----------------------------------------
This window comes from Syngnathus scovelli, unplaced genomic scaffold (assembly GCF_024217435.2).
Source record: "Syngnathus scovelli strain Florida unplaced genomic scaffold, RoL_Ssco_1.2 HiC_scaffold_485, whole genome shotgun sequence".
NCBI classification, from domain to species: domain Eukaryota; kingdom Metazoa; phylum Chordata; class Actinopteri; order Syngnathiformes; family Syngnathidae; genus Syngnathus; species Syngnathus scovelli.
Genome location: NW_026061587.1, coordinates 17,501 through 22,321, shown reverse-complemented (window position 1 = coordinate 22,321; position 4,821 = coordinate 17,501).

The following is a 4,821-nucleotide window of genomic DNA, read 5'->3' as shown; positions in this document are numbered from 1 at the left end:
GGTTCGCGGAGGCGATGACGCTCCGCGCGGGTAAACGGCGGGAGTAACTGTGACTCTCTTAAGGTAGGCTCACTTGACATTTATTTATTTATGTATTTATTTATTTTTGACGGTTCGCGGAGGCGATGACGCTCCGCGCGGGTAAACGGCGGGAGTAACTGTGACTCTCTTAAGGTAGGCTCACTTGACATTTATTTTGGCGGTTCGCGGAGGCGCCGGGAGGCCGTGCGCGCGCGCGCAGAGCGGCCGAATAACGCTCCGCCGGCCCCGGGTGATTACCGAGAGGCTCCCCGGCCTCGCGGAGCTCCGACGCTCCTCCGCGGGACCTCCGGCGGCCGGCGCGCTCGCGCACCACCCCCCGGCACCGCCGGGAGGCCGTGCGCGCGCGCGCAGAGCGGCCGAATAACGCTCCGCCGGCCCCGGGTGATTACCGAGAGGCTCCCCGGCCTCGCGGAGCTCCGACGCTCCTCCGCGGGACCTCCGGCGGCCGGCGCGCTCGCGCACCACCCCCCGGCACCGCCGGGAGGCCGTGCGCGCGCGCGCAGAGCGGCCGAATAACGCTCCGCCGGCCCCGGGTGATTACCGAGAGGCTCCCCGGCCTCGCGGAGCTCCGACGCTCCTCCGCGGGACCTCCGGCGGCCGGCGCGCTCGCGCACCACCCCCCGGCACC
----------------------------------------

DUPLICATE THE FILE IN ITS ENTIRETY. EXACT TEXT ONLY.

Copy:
This window comes from Syngnathus scovelli, unplaced genomic scaffold (assembly GCF_024217435.2).
Source record: "Syngnathus scovelli strain Florida unplaced genomic scaffold, RoL_Ssco_1.2 HiC_scaffold_485, whole genome shotgun sequence".
NCBI classification, from domain to species: domain Eukaryota; kingdom Metazoa; phylum Chordata; class Actinopteri; order Syngnathiformes; family Syngnathidae; genus Syngnathus; species Syngnathus scovelli.
Genome location: NW_026061587.1, coordinates 17,501 through 22,321, shown reverse-complemented (window position 1 = coordinate 22,321; position 4,821 = coordinate 17,501).

The following is a 4,821-nucleotide window of genomic DNA, read 5'->3' as shown; positions in this document are numbered from 1 at the left end:
GGTTCGCGGAGGCGATGACGCTCCGCGCGGGTAAACGGCGGGAGTAACTGTGACTCTCTTAAGGTAGGCTCACTTGACATTTATTTATTTATGTATTTATTTATTTTTGACGGTTCGCGGAGGCGATGACGCTCCGCGCGGGTAAACGGCGGGAGTAACTGTGACTCTCTTAAGGTAGGCTCACTTGACATTTATTTTGGCGGTTCGCGGAGGCGCCGGGAGGCCGTGCGCGCGCGCGCAGAGCGGCCGAATAACGCTCCGCCGGCCCCGGGTGATTACCGAGAGGCTCCCCGGCCTCGCGGAGCTCCGACGCTCCTCCGCGGGACCTCCGGCGGCCGGCGCGCTCGCGCACCACCCCCCGGCACCGCCGGGAGGCCGTGCGCGCGCGCGCAGAGCGGCCGAATAACGCTCCGCCGGCCCCGGGTGATTACCGAGAGGCTCCCCGGCCTCGCGGAGCTCCGACGCTCCTCCGCGGGACCTCCGGCGGCCGGCGCGCTCGCGCACCACCCCCCGGCACCGCCGGGAGGCCGTGCGCGCGCGCGCAGAGCGGCCGAATAACGCTCCGCCGGCCCCGGGTGATTACCGAGAGGCTCCCCGGCCTCGCGGAGCTCCGACGCTCCTCCGCGGGACCTCCGGCGGCCGGCGCGCTCGCGCACCACCCCCCGGCACC